[Galatians 3:10, 11]
What the apostle is saying here is that if he were to keep the law, you could be saved, but who keeps it? Cursed is everyone that doesn’t keep every bit of the law. The law is like a great chain—say, a chandelier held up by a great chain. You don’t have to break every link in the chain for the chandelier to fall. Just break one of the links and it disassociates itself from the ceiling. It falls! So it is with a man. If you’re going to be saved by the law, you have to keep every law. And if you break one of them, you’re a sinner; you are fallen. “Cursed is every one that keeps not every word of this law” [Galatians 3:10]: That’s in Deuteronomy itself [Deuteronomy 21:22-23].
Well, how’s a man going to be justified then if he cannot keep the law, if he’s not perfect, and he cannot be perfect? Though he might desire to be perfect; he still knows failure, and fault, and sin, and error, and shortcoming. How is he to be saved? God says, according to the apostle, that “The just,” the righteous, the saved, “shall live by faith” [Habakkuk 2:4, Romans 1:17, Hebrews 10:38]. It is something God does for us that we cannot do by ourselves.
Then in the great hortatory, he says: “The law therefore is a paidagogos to bring us to Christ, that we might be justified by faith” [Galatians 3:24], that we might be saved in Him. A paidagogos in the Greco-Roman culture was a slave in an affluent household who took a little child by the hand and led the child through the unsafe streets and across city to the schoolmaster—a paidagogos. And Paul says: “The law is paidagogos to bring us to Christ [Galatians 3:24].
The law is a great plumbline against which our lives are cast, and it shows the crookedness of our lives. The law reveals the sin in our lives, the shortcoming in our lives; and the law takes us to Jesus [Galatians 3:24]. There we confess our shortcomings and our sins, and we cast ourselves upon the mercies of God. There’s no other way to be saved except in the goodness, and the favor, and the grace of God [Ephesians 2:8-9]. We are justified by faith [Romans 5:1]. We are declared righteous by trusting God for it [Galatians 3:6]; for we cannot make righteous ourselves [Isaiah 64:6].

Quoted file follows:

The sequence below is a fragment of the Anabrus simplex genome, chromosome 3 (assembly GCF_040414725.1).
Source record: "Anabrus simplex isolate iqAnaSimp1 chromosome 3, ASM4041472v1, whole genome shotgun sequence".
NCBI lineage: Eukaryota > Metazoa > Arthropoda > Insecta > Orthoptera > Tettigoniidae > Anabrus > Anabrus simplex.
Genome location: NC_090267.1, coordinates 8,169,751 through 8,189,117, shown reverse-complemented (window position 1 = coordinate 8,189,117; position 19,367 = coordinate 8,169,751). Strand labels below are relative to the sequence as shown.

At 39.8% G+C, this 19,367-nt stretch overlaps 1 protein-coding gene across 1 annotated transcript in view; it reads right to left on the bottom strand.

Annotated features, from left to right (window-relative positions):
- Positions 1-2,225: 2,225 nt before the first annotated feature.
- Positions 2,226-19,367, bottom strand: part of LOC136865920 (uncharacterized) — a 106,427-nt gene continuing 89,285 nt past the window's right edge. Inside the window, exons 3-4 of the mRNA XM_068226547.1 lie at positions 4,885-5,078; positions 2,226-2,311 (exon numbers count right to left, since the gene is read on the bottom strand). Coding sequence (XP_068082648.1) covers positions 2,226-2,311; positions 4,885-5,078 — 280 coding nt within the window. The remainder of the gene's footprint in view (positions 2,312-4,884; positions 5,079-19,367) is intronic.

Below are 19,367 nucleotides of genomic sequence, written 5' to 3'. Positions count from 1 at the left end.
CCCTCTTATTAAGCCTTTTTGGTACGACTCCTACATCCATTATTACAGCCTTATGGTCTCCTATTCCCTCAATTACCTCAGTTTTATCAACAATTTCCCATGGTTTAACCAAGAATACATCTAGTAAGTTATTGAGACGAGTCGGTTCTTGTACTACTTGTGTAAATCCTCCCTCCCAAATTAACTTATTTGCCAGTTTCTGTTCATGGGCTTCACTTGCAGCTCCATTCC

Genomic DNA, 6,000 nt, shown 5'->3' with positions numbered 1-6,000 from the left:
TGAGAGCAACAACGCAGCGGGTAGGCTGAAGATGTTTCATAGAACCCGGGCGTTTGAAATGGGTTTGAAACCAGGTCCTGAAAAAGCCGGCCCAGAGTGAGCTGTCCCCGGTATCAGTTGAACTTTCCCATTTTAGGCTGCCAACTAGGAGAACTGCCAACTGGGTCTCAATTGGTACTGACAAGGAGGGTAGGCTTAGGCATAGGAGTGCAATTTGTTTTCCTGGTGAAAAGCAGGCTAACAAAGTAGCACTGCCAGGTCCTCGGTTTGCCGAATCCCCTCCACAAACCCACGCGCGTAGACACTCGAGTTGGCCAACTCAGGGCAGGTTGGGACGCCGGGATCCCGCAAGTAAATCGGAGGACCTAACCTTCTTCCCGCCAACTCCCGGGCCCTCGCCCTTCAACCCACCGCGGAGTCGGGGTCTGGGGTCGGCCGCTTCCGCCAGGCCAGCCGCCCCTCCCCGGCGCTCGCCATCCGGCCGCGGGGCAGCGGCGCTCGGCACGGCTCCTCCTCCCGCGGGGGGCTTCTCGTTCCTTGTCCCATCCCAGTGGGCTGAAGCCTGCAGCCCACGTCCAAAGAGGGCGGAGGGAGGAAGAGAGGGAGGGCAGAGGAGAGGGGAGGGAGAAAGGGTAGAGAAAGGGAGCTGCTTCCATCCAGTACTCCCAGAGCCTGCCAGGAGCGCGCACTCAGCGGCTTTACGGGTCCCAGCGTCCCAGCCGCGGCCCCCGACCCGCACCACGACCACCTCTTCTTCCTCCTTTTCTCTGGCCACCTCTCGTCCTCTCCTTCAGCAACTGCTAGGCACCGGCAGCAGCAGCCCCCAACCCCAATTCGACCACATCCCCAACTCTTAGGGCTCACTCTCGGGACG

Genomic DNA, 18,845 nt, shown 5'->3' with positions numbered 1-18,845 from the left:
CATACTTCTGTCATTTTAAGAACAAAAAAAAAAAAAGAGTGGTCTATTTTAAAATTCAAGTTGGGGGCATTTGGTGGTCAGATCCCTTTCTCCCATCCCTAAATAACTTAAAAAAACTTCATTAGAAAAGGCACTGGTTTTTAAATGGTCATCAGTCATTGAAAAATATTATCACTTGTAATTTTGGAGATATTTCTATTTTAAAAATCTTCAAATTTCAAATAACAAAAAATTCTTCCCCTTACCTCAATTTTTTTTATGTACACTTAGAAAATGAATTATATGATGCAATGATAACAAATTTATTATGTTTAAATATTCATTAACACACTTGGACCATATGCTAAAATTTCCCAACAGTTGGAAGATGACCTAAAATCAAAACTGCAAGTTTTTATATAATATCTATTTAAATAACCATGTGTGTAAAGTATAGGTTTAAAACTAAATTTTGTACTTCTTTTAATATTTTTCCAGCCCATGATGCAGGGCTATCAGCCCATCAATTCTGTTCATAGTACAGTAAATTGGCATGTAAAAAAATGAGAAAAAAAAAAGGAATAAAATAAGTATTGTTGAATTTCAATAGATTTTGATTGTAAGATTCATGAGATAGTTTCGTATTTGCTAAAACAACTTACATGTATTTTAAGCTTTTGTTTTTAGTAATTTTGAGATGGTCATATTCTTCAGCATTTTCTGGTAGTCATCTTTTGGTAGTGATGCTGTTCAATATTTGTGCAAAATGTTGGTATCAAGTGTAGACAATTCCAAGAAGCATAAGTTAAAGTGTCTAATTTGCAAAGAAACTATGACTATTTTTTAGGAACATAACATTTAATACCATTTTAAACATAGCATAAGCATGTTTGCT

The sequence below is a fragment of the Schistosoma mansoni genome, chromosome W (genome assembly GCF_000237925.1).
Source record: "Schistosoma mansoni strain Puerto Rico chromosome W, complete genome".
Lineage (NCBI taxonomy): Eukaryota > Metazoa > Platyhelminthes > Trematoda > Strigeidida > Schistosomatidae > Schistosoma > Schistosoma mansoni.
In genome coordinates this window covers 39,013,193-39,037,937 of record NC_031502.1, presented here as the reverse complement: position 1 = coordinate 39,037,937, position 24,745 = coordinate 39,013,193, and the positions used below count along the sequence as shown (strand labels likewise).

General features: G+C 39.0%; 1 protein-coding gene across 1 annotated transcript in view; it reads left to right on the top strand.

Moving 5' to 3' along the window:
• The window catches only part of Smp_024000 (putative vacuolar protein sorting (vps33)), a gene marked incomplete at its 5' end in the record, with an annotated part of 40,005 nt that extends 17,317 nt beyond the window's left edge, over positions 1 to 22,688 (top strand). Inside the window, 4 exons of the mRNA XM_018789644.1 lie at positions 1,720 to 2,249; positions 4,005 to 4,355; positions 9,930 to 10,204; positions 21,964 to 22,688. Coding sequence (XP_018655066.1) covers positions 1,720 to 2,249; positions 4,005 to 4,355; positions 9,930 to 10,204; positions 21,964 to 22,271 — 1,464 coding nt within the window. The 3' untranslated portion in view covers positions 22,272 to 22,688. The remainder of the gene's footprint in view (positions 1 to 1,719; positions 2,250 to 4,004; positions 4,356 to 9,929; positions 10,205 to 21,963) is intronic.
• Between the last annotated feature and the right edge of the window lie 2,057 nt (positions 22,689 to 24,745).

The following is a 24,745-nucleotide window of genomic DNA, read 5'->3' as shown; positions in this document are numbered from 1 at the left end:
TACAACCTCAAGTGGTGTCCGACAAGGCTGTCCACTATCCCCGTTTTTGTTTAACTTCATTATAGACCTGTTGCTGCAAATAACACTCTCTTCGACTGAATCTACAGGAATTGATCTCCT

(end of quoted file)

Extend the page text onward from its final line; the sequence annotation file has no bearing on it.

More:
Then in the continuing appeal, “Christ is become of no effect unto you, all of you who are justified by the law; you are fallen from grace” [Galatians 5:4], you have turned aside from the gospel, and you are seeking by some way to save yourself. “But God forbid that I should glory, I should boast, save in the cross of our Lord Jesus Christ, by whom the world is crucified unto me, and I unto the world” [Galatians 6:14].
This is the philippic, the polemic, the great defense of the faith called the letter of Paul to the churches of Galatia. It is the Magna Carta of Christian liberty. It is a manifesto of the Christian faith, and it has been used as such through the centuries. When Martin Luther was on his knees climbing up the Scala Sancta, the sacred stairway in front of St. Johns Lateran in Rome, halfway up, there came like a thunderbolt this letter to the churches of Galatia, and its theme, “The just shall live by faith” [Galatians 3:11]. Martin Luther stood up, walked down those steps, back to Wittenberg, and on the door of the cathedral nailed his ninety-five theses, and the liberty, and the cause of the Reformation was on.
This epistle is a defense of the faith, for, for there has been no generation, nor has there been any phenomenon of the Christian faith but that has been infected and afflicted with this Galatian heresy. Always it is the tendency on the part of those who proclaim the gospel of Christ to add to it that a man cannot be saved by faith; he cannot be saved by trusting Jesus, he must trust Jesus and he must do something else. That is the Galatian heresy, and it is the heresy that has infected and afflicted the Christian faith from the beginning. It is preached everywhere.
How is a man saved? “Believe on the Lord Jesus Christ and be baptized, and thou shall be saved” [Mark 16:16]. That’s one of them. The Gospel of Mark ends at the eighth verse [Mark 16:8], and from the ninth verse to the end, some unknown somebody tried to finish it [Mark 16:9-20]. From the beginning, the Gospel of Mark, the end of it was lost. When Matthew wrote his Gospel, and when Luke wrote his Gospel, they had Mark before them; but the ending of Mark was lost even when Matthew held it in his hand, and when Luke held it in his hand.
I don’t know who finished that, but that is a typical Galatian heresy. In Mark, the sixteenth chapter: “He that believeth and is baptized shall be saved…” [Mark 16:16].